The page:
CompetitorClutter Challenges Telecommunications’ PR Efforts
Healthcare News Gets Red-Carpet Treatment
Is your shoe closet overflowing with the your prom shoes and the Chucks you wore in high school? Maybe not. Or do you have one of those kitchen counters covered in infomercial appliances from a bread maker to a juicer?
We all view clutter on a daily basis – even in the news. One thing we’ve noticed here at Cision, after years of media analysis, is that competitor clutter isn’t spread evenly in the news — just as it isn’t spread evenly at your house. You may have a very organized closet, but your bathroom cabinets haven’t been cleared of extras in years.
When it comes to news that favorably highlights a company’s products or services, some industries are intrinsically more able to capture exclusive stories that focus on one company without having to share the glory with a competitor.
Corporations in the healthcare industry (which is largely made up of pharmaceutical companies in our study) are more likely to capture a larger percentage of a story in the news. Many new pharma products are without competition (yet) or the angle of the story is unique to one firm.
In this recent story, Merck’s baldness-stopping drug has a second potential use — to stop prostate cancer. The vast majority of the article focused on Merck, and there were only slight mentions of the competition in the middle of the story.
Why might we dwell so much on this topic anyway? After all, clutter can sometimes be a net positive, such as the cluster of Oriental rug stores lined up next to other, creating a whole shopping destination. But in general, it’s not a good thing in the PR industry. In a text and image-driven world, we’re starved for exclusive moments with potential customers and stakeholders. These alone moments allow for more story-telling, such as the innovative use of a product or a human-focused story to make the news memorable.
The other end of the company-clutter spectrum is the telecommunications sector, where news stories are like March Madness coverage.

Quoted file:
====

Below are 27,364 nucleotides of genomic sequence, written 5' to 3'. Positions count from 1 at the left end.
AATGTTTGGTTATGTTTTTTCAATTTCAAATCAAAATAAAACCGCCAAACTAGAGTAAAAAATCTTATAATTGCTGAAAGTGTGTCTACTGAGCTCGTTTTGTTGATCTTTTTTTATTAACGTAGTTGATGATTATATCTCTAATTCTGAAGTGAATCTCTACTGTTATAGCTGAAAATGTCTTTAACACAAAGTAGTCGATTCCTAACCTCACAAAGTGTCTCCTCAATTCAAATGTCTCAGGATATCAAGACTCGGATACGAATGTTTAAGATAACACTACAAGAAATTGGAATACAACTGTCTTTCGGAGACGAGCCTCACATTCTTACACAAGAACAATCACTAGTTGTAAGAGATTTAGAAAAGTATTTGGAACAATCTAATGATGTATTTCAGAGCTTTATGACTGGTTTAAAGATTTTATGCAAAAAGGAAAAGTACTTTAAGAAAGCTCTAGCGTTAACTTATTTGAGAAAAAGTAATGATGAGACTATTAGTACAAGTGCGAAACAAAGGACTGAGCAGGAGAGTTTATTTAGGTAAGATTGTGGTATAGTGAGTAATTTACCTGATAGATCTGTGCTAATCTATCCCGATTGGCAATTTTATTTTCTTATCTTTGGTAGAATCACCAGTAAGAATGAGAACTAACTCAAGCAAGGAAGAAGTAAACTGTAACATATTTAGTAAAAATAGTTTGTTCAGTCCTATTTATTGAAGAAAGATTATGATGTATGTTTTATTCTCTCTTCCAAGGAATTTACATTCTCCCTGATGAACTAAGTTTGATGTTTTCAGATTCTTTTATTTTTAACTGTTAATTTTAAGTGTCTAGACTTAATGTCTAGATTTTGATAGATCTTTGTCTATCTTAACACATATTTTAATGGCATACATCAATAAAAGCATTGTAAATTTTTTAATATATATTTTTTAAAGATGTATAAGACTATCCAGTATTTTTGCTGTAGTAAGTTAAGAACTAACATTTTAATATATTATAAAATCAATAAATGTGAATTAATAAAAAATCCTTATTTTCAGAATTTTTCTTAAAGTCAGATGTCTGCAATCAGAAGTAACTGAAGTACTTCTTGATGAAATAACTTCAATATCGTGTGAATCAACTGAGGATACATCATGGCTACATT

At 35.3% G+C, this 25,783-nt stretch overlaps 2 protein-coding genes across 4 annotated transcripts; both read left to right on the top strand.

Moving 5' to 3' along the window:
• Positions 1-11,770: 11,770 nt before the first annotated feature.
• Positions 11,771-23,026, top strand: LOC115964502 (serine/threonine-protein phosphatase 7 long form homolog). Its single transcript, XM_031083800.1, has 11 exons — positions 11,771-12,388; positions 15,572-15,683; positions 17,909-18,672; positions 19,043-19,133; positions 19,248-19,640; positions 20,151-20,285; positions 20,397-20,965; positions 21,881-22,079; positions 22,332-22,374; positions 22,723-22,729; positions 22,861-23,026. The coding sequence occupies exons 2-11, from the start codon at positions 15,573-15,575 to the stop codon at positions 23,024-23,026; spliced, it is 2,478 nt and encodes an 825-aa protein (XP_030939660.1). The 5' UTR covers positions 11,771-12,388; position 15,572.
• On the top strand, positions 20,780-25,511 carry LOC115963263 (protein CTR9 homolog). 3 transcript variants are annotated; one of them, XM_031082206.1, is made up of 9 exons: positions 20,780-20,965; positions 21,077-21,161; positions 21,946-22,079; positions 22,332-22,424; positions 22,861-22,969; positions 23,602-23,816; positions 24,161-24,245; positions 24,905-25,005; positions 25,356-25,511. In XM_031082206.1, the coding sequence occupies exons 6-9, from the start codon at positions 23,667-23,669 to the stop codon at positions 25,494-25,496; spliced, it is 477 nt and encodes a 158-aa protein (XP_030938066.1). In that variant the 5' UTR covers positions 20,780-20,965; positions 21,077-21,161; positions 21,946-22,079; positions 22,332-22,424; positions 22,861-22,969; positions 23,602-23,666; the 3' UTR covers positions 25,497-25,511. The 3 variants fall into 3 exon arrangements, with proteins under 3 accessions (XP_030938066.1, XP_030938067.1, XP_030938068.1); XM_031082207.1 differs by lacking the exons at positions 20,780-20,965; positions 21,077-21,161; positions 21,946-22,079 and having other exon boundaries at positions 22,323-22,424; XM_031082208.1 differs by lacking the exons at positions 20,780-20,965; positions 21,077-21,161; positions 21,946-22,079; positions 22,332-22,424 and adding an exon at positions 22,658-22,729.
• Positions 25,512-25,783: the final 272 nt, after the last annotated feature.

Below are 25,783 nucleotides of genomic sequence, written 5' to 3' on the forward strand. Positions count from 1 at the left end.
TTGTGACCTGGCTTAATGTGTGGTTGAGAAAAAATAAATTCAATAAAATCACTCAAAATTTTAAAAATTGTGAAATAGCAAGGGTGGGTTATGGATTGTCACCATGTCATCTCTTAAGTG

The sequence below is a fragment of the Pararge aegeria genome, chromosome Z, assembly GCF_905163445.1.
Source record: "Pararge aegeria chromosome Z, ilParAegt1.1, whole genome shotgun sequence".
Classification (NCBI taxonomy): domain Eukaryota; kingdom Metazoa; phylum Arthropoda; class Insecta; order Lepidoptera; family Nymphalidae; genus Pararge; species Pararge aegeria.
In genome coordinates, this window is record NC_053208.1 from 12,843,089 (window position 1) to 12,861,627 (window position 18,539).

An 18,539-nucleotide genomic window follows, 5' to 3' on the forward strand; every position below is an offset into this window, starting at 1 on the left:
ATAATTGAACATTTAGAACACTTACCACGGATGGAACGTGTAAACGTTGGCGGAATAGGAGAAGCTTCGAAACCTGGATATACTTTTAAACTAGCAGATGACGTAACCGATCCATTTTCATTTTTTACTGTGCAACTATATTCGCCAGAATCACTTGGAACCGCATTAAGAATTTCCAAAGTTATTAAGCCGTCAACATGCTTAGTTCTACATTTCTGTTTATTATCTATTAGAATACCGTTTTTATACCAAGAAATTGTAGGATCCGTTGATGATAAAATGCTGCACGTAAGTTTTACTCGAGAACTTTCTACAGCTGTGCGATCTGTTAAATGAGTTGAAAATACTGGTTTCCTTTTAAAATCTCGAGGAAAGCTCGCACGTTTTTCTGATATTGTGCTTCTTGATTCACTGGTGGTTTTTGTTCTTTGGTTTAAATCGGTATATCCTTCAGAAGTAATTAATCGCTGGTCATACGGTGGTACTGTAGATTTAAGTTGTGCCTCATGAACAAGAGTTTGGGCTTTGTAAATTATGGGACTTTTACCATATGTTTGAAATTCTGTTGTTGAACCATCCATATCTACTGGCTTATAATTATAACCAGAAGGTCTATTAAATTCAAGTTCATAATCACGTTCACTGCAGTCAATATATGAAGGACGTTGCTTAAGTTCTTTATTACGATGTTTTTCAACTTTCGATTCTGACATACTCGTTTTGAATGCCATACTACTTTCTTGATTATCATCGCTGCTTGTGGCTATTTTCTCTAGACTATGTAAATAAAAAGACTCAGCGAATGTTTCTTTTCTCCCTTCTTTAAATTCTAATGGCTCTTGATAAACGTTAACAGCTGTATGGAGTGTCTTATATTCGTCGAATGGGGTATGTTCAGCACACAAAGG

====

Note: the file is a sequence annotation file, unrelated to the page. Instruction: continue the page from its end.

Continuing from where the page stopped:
There’s competitive news about technology upgrades and service plans. There’s a continuous publicity about a pipeline of mobile devices, such as the iPhone and Blackberry Curve. And comparisons of these services and products are the norm. This recent New York Times story exemplifies how this never-ending race makes it so difficult for telecom providers to get a spotlight.
Perhaps someone will invent a mobile app to turn on your bread maker at 3 a.m. each day. Now there’s a unique high-tech story proposition to pitch — the smell of fresh, baking multi-grain bread in the kitchen while your alarm goes off.
What industries do you think get the most exclusivity in the news? Is your industry more or less likely to share the spotlight with competitors (see the graph below)? How can PR people turn a shared story into a positive thing?
Industries With Highest and Lowest Percentages of Exclusive* News
Positively-Portrayed Product & Service Mentions Only
Companies within the Heathcare / Pharma industry are most likely to appear in the media without significant mentions of a competitor.
Data from Cision Index of Large U.S. Corporations in Major Media Outlets, 2008
*Exclusive news defined as appearing with no competition or mere mention of competition
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